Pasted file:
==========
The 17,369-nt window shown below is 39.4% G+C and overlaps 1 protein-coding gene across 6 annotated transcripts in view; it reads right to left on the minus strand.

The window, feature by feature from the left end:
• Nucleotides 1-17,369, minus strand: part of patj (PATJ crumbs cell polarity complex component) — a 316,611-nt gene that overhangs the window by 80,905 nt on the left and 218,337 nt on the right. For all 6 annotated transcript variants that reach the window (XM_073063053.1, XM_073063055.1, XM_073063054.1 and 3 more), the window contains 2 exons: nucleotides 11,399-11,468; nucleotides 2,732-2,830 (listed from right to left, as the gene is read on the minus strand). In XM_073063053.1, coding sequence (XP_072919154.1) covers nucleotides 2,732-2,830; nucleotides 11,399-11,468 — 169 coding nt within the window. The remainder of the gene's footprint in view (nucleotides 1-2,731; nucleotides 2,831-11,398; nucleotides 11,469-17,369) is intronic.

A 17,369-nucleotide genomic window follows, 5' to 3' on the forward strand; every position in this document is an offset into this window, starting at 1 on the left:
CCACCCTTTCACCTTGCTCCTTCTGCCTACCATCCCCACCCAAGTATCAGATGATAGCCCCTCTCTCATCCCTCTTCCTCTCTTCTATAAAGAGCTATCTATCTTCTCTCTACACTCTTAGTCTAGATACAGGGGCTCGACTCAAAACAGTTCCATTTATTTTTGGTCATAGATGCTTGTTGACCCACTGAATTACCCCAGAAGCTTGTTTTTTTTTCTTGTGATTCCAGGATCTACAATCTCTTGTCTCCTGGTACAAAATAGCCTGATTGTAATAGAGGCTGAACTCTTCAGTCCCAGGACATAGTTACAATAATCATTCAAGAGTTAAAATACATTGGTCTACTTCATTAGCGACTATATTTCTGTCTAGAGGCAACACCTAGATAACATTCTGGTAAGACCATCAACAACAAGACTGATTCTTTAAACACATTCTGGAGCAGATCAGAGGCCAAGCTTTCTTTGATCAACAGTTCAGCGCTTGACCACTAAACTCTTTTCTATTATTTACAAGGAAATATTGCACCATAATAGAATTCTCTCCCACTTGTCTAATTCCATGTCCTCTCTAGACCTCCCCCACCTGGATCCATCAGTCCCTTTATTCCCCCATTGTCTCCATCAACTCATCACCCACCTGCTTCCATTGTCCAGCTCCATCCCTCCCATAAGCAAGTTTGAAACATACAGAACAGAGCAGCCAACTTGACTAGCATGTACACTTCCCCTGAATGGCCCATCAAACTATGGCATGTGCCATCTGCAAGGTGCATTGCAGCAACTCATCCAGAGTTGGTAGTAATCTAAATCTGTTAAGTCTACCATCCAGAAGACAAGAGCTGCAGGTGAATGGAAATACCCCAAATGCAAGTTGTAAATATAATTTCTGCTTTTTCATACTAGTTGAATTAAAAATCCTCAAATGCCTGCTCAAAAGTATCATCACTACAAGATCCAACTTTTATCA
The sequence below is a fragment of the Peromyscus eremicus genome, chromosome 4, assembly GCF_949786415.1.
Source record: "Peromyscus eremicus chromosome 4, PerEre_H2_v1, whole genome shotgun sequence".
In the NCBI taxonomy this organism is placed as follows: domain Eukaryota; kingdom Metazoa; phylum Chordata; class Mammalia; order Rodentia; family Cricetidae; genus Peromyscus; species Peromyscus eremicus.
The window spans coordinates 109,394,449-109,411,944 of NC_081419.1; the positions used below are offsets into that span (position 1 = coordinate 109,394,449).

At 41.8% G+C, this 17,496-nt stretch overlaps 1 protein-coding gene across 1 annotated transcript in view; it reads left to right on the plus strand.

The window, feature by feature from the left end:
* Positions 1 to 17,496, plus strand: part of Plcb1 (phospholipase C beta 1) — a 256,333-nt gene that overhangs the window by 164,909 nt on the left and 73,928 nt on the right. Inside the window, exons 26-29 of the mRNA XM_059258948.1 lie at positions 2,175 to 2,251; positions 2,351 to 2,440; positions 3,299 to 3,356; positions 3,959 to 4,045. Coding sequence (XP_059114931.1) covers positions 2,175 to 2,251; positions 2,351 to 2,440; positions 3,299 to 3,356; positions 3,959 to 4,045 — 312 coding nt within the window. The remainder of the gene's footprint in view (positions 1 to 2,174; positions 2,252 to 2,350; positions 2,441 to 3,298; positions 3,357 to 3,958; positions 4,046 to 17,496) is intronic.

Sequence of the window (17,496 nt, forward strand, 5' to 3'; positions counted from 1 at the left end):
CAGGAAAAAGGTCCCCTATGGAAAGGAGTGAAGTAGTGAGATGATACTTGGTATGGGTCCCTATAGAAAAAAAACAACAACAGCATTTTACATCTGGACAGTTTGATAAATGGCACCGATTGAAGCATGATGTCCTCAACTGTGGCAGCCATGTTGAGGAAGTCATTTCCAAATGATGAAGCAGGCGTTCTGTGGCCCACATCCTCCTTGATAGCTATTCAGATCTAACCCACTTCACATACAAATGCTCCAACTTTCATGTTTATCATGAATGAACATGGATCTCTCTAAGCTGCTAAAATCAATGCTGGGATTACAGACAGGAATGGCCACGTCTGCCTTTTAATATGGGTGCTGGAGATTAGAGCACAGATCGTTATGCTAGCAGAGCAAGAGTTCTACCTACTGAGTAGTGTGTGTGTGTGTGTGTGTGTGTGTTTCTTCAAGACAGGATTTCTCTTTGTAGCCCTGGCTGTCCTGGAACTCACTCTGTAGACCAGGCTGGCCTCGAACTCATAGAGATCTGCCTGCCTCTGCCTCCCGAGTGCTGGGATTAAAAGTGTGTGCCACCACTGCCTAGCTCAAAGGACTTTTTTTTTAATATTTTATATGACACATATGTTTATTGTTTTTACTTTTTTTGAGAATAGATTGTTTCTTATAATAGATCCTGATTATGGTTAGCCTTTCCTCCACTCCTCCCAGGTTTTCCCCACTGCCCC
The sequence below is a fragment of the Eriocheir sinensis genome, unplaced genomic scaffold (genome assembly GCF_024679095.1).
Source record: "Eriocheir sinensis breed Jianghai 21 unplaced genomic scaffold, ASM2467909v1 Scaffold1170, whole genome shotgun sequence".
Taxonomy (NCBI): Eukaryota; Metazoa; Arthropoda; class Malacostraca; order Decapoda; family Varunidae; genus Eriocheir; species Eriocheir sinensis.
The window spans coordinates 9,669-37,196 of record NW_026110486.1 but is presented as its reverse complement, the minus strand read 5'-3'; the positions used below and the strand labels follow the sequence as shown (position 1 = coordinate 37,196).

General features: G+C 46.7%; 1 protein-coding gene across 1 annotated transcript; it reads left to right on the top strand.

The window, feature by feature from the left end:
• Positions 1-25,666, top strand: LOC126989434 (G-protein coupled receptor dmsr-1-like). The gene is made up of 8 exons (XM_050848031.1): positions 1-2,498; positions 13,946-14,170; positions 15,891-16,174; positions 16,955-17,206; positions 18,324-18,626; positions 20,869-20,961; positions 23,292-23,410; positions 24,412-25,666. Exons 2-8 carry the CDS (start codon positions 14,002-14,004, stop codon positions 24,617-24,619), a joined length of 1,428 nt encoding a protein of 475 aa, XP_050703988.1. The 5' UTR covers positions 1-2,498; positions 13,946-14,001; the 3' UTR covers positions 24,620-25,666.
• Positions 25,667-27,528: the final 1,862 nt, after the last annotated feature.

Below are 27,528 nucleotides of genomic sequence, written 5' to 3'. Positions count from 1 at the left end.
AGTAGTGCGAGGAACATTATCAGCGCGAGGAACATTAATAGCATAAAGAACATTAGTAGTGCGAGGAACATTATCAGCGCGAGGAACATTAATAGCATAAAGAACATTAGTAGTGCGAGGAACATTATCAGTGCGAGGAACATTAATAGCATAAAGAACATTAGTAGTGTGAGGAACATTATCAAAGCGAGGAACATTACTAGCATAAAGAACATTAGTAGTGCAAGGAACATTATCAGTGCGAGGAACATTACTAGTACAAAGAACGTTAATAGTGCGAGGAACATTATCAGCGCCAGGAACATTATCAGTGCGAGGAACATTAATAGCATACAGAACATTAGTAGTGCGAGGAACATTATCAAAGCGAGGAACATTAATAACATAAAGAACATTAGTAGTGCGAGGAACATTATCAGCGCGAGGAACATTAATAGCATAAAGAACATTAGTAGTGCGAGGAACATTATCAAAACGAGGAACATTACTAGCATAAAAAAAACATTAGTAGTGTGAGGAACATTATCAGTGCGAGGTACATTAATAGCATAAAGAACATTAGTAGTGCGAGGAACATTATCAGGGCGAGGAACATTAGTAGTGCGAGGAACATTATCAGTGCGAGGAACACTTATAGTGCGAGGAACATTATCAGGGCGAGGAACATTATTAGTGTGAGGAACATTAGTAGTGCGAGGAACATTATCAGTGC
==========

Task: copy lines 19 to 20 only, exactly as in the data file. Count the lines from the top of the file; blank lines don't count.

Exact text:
General features: G+C 46.7%; 1 protein-coding gene across 1 annotated transcript; it reads left to right on the top strand.

The window, feature by feature from the left end: